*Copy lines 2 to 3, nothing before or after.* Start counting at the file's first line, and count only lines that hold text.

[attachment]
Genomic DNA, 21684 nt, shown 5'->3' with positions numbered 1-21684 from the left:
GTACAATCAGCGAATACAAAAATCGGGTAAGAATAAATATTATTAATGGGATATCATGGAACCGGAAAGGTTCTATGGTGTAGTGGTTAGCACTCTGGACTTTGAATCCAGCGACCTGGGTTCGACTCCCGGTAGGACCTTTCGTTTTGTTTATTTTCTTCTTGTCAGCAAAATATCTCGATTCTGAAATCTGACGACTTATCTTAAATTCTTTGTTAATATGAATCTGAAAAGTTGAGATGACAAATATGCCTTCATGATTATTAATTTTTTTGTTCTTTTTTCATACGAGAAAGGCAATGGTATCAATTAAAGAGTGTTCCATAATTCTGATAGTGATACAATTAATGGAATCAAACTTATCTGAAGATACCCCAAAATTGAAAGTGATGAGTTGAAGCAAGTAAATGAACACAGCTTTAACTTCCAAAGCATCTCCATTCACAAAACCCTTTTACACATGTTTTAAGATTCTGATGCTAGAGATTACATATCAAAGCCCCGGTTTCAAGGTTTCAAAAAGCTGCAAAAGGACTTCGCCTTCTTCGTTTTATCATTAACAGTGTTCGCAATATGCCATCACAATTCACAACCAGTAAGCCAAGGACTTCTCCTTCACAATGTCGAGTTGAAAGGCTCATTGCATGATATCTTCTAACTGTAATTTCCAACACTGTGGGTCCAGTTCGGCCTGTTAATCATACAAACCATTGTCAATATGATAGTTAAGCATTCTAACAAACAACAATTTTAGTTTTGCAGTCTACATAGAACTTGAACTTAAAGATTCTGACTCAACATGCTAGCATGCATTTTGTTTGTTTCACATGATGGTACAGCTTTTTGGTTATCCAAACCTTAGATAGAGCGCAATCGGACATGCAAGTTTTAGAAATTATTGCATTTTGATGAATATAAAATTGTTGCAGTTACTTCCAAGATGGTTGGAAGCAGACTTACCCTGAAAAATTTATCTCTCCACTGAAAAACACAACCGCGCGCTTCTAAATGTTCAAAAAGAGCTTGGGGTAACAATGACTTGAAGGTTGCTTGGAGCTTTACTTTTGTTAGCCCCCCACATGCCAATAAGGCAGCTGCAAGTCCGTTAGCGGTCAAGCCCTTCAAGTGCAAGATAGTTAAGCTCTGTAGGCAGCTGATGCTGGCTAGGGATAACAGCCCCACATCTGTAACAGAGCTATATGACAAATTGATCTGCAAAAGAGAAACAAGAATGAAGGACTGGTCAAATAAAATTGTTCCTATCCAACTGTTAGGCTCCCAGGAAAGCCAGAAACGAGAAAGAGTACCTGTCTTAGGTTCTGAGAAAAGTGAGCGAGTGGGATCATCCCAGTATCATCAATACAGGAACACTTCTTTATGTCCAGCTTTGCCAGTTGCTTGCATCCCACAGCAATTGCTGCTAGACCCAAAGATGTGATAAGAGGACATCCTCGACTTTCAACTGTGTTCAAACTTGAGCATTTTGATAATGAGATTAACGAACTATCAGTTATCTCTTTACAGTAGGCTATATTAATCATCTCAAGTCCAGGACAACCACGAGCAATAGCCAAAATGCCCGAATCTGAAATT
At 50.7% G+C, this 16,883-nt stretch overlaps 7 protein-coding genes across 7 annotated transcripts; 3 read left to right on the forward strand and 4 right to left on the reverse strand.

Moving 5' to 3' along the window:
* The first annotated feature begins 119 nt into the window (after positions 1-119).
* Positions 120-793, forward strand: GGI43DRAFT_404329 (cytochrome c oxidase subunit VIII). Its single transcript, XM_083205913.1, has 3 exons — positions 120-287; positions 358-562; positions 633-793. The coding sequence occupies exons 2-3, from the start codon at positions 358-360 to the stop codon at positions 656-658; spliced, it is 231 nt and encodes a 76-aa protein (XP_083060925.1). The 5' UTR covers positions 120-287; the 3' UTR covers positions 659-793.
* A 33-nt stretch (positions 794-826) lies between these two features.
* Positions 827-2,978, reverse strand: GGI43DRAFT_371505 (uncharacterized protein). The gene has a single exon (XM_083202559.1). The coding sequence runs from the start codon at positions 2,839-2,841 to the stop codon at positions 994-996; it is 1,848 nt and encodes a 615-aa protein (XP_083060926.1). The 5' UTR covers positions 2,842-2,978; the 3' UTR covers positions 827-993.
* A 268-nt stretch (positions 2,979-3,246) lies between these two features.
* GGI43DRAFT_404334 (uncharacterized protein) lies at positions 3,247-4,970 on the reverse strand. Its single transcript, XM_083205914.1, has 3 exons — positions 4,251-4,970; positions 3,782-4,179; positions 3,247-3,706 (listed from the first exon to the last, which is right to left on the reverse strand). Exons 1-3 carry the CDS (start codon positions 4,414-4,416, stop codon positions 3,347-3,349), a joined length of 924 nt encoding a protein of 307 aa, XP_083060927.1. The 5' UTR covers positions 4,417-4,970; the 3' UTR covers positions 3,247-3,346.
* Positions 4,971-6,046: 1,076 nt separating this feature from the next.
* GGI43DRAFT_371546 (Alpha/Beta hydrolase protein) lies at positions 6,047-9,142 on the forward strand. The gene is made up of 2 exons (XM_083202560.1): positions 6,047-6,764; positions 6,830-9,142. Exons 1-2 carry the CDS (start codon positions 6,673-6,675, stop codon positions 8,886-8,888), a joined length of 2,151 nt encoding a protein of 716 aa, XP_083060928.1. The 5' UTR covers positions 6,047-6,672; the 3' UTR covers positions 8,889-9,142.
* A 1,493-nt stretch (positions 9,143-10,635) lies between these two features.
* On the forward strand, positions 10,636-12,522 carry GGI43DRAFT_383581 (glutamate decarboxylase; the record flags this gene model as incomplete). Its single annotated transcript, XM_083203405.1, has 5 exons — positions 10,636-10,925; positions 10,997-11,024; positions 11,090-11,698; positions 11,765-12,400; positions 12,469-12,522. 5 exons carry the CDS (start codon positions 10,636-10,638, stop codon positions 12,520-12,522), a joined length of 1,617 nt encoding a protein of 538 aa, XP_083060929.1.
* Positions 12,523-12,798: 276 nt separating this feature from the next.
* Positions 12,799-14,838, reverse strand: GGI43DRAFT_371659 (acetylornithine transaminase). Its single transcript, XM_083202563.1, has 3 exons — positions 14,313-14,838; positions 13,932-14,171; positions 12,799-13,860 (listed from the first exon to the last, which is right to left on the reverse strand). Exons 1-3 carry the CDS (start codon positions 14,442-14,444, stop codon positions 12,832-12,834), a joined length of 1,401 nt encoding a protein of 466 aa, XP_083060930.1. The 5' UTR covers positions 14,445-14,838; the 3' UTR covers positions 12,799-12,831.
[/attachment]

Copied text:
GTACAATCAGCGAATACAAAAATCGGGTAAGAATAAATATTATTAATGGGATATCATGGAACCGGAAAGGTTCTATGGTGTAGTGGTTAGCACTCTGGACTTTGAATCCAGCGACCTGGGTTCGACTCCCGGTAGGACCTTTCGTTTTGTTTATTTTCTTCTTGTCAGCAAAATATCTCGATTCTGAAATCTGACGACTTATCTTAAATTCTTTGTTAATATGAATCTGAAAAGTTGAGATGACAAATATGCCTTCATGATTATTAATTTTTTTGTTCTTTTTTCATACGAGAAAGGCAATGGTATCAATTAAAGAGTGTTCCATAATTCTGATAGTGATACAATTAATGGAATCAAACTTATCTGAAGATACCCCAAAATTGAAAGTGATGAGTTGAAGCAAGTAAATGAACACAGCTTTAACTTCCAAAGCATCTCCATTCACAAAACCCTTTTACACATGTTTTAAGATTCTGATGCTAGAGATTACATATCAAAGCCCCGGTTTCAAGGTTTCAAAAAGCTGCAAAAGGACTTCGCCTTCTTCGTTTTATCATTAACAGTGTTCGCAATATGCCATCACAATTCACAACCAGTAAGCCAAGGACTTCTCCTTCACAATGTCGAGTTGAAAGGCTCATTGCATGATATCTTCTAACTGTAATTTCCAACACTGTGGGTCCAGTTCGGCCTGTTAATCATACAAACCATTGTCAATATGATAGTTAAGCATTCTAACAAACAACAATTTTAGTTTTGCAGTCTACATAGAACTTGAACTTAAAGATTCTGACTCAACATGCTAGCATGCATTTTGTTTGTTTCACATGATGGTACAGCTTTTTGGTTATCCAAACCTTAGATAGAGCGCAATCGGACATGCAAGTTTTAGAAATTATTGCATTTTGATGAATATAAAATTGTTGCAGTTACTTCCAAGATGGTTGGAAGCAGACTTACCCTGAAAAATTTATCTCTCCACTGAAAAACACAACCGCGCGCTTCTAAATGTTCAAAAAGAGCTTGGGGTAACAATGACTTGAAGGTTGCTTGGAGCTTTACTTTTGTTAGCCCCCCACATGCCAATAAGGCAGCTGCAAGTCCGTTAGCGGTCAAGCCCTTCAAGTGCAAGATAGTTAAGCTCTGTAGGCAGCTGATGCTGGCTAGGGATAACAGCCCCACATCTGTAACAGAGCTATATGACAAATTGATCTGCAAAAGAGAAACAAGAATGAAGGACTGGTCAAATAAAATTGTTCCTATCCAACTGTTAGGCTCCCAGGAAAGCCAGAAACGAGAAAGAGTACCTGTCTTAGGTTCTGAGAAAAGTGAGCGAGTGGGATCATCCCAGTATCATCAATACAGGAACACTTCTTTATGTCCAGCTTTGCCAGTTGCTTGCATCCCACAGCAATTGCTGCTAGACCCAAAGATGTGATAAGAGGACATCCTCGACTTTCAACTGTGTTCAAACTTGAGCATTTTGATAATGAGATTAACGAACTATCAGTTATCTCTTTACAGTAGGCTATATTAATCATCTCAAGTCCAGGACAACCACGAGCAATAGCCAAAATGCCCGAATCTGAAATT
At 50.7% G+C, this 16,883-nt stretch overlaps 7 protein-coding genes across 7 annotated transcripts; 3 read left to right on the forward strand and 4 right to left on the reverse strand.